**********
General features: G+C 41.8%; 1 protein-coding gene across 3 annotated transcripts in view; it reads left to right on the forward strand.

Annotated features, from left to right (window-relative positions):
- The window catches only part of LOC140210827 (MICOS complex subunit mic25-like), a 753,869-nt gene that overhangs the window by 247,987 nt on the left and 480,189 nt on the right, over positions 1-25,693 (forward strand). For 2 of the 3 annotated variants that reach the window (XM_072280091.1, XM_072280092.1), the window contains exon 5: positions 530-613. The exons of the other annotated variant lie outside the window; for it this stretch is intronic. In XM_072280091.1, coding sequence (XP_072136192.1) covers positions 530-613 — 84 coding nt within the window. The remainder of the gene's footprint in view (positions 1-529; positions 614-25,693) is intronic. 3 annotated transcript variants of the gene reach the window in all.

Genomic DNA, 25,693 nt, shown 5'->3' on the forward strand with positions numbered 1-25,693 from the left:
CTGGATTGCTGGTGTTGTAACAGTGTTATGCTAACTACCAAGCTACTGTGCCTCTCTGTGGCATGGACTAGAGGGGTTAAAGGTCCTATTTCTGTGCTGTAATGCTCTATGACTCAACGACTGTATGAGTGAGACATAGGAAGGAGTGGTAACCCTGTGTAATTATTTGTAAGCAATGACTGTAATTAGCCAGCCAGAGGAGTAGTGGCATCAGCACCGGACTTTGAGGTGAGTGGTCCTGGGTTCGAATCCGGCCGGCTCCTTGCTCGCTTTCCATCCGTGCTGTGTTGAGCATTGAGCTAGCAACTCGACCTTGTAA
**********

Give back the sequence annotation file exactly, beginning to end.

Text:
General features: G+C 41.8%; 1 protein-coding gene across 3 annotated transcripts in view; it reads left to right on the forward strand.

Annotated features, from left to right (window-relative positions):
- The window catches only part of LOC140210827 (MICOS complex subunit mic25-like), a 753,869-nt gene that overhangs the window by 247,987 nt on the left and 480,189 nt on the right, over positions 1-25,693 (forward strand). For 2 of the 3 annotated variants that reach the window (XM_072280091.1, XM_072280092.1), the window contains exon 5: positions 530-613. The exons of the other annotated variant lie outside the window; for it this stretch is intronic. In XM_072280091.1, coding sequence (XP_072136192.1) covers positions 530-613 — 84 coding nt within the window. The remainder of the gene's footprint in view (positions 1-529; positions 614-25,693) is intronic. 3 annotated transcript variants of the gene reach the window in all.

Genomic DNA, 25,693 nt, shown 5'->3' on the forward strand with positions numbered 1-25,693 from the left:
CTGGATTGCTGGTGTTGTAACAGTGTTATGCTAACTACCAAGCTACTGTGCCTCTCTGTGGCATGGACTAGAGGGGTTAAAGGTCCTATTTCTGTGCTGTAATGCTCTATGACTCAACGACTGTATGAGTGAGACATAGGAAGGAGTGGTAACCCTGTGTAATTATTTGTAAGCAATGACTGTAATTAGCCAGCCAGAGGAGTAGTGGCATCAGCACCGGACTTTGAGGTGAGTGGTCCTGGGTTCGAATCCGGCCGGCTCCTTGCTCGCTTTCCATCCGTGCTGTGTTGAGCATTGAGCTAGCAACTCGACCTTGTAA